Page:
BIG SOUL ENSEMBLE
A Place For Jazz
November 9, 2007
By J Hunter
A Place For Jazz emcee Tim Coakley wasn't kidding in his introduction when he said, We like to showcase local talent
and tonight, we have all of it! Of the 17 players that make up Keith Pray's Big Soul Ensemble - and there isn't a time-waster in the bunch - 6 of them are leaders in their own right, well established in the community with CDs that have received national or international airplay. These guys didn't need to show up once a month at Tess' Lark Tavern, where Pray had gotten the BSE a regular gig; these guys had plenty of other fish to fry.
And yet, there they were at the performer's end of the Whisperdome: Brian Patneaude, hunched over his tenor sax in the first chair on the front line, smiling at the sound of his composition Change translated into Big Band; Adrian Cohen, making the Whisperdome's grand piano dance to a lovely take on Rodgers & Hart's Have You Met Miss Jones; Lee Russo, blowing sweet tenor on John Dworkin's Renée and on the standard I Got It Bad; Terry Gordon and Steve Lambert, pairing their powerful trumpets on a wild first-set-ending mashup of Coltrane's Syeeda's Song Flute and Mingus' Moanin'; and, of course, Pray, sitting in the middle of the front row, alternating between fiery alto and hypnotic soprano. The graduate of SUNY Potsdam was living his dream and loving the shape it was taking, as this phenomenal collection of Capital Region talent put an exclamation point on a sensational APFJ season.
If you've seen Pray play around town, you've grown accustomed to him channeling his Inner Maceo Parker - and if you're like me, you eat it up with the biggest spoon you can find. With that in mind, you'd figure a band called Big Soul Ensemble would be an extension of that musical bent. You'd also look at this unit's musical throw weight and think that the Whisperdome was going to be an open-air theatre at the end of the night. You'd have been wrong on both counts. Those who weren't regular attendees of the aforementioned Lark Tavern gigs got their education early as Pray counted the band into Machito's Congo Mulence, a mid-tempo, multi-layered samba that had the four-piece trombone section laying down the melody. Pray's Inner Maceo Parker had the night off; his Inner Gil Evans was driving the bus here.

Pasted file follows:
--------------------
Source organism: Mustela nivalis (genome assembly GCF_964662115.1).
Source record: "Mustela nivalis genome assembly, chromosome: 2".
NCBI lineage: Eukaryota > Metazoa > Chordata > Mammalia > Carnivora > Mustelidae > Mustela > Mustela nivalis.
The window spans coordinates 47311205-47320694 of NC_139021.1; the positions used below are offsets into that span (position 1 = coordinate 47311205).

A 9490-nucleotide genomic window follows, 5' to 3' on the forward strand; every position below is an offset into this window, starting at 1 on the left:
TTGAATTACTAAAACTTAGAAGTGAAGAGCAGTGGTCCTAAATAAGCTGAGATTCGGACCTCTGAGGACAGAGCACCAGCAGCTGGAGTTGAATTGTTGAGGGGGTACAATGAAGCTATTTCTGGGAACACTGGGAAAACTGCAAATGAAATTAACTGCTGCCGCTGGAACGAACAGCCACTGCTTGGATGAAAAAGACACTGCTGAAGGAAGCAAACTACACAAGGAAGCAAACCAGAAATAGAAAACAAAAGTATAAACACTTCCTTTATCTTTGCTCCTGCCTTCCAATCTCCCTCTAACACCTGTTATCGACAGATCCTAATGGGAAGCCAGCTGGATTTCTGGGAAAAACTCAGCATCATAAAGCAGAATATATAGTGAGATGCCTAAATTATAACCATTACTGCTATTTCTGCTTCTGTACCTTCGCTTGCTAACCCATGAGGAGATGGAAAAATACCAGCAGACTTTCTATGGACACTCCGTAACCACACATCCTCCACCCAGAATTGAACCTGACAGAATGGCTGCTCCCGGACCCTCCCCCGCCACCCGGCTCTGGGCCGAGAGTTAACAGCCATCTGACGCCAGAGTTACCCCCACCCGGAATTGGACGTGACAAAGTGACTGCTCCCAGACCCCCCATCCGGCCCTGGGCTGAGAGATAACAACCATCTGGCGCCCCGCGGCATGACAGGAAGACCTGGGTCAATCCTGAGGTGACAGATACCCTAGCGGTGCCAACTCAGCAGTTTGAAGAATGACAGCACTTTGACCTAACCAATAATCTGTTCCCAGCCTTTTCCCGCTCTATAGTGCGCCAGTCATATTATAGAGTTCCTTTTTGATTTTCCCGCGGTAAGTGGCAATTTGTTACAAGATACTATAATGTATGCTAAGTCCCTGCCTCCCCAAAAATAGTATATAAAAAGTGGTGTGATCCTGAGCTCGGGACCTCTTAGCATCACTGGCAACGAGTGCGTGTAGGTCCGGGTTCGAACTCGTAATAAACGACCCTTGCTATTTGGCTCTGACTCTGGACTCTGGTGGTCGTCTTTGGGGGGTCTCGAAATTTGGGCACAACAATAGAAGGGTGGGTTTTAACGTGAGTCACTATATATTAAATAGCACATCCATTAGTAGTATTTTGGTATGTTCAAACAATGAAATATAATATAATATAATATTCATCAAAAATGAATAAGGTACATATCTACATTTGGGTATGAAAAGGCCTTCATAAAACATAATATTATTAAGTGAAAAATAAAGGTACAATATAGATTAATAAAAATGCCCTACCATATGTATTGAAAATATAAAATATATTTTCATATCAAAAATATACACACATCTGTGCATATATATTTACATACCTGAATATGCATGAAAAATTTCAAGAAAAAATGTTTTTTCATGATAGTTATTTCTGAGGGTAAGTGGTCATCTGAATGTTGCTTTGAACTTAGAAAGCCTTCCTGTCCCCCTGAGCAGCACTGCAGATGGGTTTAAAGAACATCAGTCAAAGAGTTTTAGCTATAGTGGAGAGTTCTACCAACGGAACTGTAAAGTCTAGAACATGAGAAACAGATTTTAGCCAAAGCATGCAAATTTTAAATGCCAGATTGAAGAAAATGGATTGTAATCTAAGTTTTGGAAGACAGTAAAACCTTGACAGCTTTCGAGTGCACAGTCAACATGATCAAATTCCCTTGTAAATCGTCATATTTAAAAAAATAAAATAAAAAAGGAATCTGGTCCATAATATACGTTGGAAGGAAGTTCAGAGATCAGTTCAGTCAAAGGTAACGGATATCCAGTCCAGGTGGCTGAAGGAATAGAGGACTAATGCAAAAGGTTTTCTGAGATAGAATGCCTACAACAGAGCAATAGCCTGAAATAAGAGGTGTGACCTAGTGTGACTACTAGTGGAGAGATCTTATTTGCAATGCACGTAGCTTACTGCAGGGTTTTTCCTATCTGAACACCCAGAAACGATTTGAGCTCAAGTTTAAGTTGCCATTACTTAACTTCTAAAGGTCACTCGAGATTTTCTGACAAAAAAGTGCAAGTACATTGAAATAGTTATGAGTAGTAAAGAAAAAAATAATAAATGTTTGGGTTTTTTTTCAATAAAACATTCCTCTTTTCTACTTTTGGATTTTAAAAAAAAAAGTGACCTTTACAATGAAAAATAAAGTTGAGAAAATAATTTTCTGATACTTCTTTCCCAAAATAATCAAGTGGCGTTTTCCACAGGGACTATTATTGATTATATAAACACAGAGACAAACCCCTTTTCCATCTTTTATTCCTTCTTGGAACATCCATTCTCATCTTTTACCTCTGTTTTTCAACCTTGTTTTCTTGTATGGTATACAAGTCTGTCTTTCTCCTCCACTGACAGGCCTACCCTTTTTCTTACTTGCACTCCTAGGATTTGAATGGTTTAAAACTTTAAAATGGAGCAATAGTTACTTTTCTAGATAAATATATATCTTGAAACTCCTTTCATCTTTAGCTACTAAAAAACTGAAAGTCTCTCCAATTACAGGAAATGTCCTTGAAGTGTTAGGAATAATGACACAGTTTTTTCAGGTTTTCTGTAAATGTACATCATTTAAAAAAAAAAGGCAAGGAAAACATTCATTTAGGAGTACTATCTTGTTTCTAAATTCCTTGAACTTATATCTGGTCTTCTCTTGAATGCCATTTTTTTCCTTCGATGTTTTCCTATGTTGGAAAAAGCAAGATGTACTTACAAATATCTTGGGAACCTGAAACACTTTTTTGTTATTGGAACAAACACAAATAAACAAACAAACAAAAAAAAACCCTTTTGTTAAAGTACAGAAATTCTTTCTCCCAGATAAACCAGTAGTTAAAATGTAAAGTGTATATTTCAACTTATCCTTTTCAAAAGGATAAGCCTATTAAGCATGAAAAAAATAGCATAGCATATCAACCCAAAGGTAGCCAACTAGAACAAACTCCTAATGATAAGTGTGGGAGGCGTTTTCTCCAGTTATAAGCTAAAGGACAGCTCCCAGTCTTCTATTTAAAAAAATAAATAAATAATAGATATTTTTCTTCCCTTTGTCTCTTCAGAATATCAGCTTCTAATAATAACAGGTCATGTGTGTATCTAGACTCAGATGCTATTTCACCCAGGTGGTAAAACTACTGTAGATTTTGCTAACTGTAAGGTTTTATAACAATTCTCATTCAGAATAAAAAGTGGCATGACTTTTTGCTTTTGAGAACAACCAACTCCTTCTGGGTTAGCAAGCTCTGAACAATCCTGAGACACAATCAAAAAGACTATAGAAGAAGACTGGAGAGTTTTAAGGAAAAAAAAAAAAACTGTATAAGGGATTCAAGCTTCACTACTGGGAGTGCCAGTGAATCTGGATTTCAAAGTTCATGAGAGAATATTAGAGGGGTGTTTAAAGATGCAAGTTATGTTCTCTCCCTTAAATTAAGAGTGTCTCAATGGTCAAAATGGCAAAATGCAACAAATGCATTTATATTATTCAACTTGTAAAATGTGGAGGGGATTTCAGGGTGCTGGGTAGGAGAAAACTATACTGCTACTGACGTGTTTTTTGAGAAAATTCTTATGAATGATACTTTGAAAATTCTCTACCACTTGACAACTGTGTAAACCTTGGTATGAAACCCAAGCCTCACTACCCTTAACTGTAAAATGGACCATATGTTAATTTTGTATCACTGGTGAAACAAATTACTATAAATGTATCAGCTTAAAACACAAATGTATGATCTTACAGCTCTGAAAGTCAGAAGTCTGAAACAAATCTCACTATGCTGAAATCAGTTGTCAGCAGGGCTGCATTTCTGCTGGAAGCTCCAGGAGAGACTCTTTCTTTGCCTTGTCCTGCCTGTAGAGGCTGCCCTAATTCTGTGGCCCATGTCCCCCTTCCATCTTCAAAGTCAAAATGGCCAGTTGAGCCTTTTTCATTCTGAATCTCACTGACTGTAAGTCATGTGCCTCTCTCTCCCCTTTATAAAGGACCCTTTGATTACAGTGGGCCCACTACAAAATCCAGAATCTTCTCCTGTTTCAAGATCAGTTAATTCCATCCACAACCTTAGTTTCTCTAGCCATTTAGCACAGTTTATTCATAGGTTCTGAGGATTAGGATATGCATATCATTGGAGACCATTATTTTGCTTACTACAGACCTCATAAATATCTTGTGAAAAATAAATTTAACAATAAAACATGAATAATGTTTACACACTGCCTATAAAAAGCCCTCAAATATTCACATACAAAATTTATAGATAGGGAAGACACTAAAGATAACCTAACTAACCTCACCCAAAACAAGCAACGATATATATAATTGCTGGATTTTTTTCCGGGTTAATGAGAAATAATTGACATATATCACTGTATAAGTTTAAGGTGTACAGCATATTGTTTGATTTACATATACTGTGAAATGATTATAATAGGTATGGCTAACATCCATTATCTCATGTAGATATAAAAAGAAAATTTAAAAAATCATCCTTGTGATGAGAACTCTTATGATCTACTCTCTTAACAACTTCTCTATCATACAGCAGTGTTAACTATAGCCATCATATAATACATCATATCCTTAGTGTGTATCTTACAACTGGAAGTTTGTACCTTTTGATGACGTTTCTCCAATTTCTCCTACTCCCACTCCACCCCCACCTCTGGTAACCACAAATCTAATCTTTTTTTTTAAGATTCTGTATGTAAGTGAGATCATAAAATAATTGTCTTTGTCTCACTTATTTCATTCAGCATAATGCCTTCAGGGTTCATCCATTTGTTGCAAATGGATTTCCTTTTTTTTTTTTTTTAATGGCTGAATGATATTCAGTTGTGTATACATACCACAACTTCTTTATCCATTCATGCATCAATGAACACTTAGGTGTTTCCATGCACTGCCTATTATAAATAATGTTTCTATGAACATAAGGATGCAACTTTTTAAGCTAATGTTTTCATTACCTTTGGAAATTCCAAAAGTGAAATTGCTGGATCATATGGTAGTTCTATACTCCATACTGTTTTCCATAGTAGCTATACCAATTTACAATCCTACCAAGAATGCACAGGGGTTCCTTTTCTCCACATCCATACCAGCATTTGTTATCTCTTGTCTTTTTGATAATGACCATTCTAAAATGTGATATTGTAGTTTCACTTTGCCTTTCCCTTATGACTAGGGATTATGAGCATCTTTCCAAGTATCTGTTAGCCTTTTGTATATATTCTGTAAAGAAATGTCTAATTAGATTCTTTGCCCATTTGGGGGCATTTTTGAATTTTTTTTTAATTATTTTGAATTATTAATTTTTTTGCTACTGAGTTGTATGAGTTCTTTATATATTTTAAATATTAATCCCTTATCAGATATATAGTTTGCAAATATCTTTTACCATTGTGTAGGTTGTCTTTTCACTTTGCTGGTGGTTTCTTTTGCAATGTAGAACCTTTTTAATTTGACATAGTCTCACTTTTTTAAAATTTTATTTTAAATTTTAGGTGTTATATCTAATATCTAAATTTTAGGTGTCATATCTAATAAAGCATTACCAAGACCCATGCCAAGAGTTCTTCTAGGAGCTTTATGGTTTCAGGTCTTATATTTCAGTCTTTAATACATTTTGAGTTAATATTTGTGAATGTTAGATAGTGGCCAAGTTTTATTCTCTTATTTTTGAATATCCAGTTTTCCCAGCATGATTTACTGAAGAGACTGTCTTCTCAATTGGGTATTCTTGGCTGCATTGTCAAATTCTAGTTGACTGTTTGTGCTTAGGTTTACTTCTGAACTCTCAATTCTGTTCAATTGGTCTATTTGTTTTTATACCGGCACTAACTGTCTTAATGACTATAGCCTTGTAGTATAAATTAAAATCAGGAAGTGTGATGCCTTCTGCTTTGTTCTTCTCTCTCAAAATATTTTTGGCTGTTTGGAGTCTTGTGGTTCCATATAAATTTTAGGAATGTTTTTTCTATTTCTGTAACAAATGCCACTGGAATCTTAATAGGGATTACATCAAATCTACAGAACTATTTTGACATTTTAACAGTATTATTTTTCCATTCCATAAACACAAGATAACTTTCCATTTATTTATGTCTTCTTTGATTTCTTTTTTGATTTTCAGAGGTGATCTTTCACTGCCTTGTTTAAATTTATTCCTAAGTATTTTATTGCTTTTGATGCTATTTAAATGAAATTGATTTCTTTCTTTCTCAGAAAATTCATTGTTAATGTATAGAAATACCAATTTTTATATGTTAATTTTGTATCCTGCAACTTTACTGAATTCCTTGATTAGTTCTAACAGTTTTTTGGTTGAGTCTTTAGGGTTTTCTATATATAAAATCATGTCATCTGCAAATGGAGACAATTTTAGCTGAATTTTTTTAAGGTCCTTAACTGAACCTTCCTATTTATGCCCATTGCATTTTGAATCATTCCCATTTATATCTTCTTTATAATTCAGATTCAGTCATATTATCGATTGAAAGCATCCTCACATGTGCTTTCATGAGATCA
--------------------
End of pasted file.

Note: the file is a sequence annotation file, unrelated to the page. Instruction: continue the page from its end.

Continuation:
The Big Soul Ensemble's stock-in-trade is nuance: The depth and color this group is capable of can bring an audience to its feet, and it has the orchestral ability to successfully tackle Pray's multi-part suite The Gate: A Portrait of the Mohawk. Pray used the band's wide palate to simulate the sounds and colors of a Hammond B3 on Dr. Lonnie Smith's And The World Weeps, and then flew us all to the Great Wall for Kenny Garrett's fractured Ching Wen. Patneaude bent into his ripping solo on the beautifully chaotic encore Fables of Faubus as Pray and Russo vocalized the support parts, adding color and humor to the outstanding moment.
Trombonist Brian Kaplin's bouncing Buck the Schmuck was a smart, powerful ending to the regular set; the trombones served up several gifts on this night, including a great C&A session from Ken Olsen and Rick Rosoff to close Conga Mulence. Scott Hall's baritone sax (sporting a patina that suggested its first owner played on the Titanic) brought serious heft to the proceedings, particularly on Faubus and on the Coltrane/Mingus mashup. Lou Smaldone was the subject of Walkin' the Dog (a Pray original, not the Rufus Thomas classic), and Smaldone responded with bridge-cable-thick bass lines. He and Cohen teamed with the always-amazing Joe Barna - the drummer in Pray's Soul-Jazz Revival - to create a rhythm section that was a creative voice all on its own.
The anchor leg of a series like A Place For Jazz is normally reserved for heavy national artists guaranteed to give a great performance. Keith Pray's Big Soul Ensemble may not be known outside the Capital Region, but they have home-run power many big acts would envy, as well as a dedication to deliver a rich, exciting sound that showcases both the talent and the spirit that lies at the heart of the local scene. If this is the result of a Keith Pray dream, let's hope nobody wakes him up.
J HUNTER is a former announcer/producer for radio stations in the Capital Region and the Bay Area, including KSJS/San Jose (where he was Assistant Music Director/Jazz programming), Q104 WQBK/Albany, and WSSV/Saratoga. He has also written music and theatre reviews for the Glens Falls Chronicle. He currently resides in Clifton Park.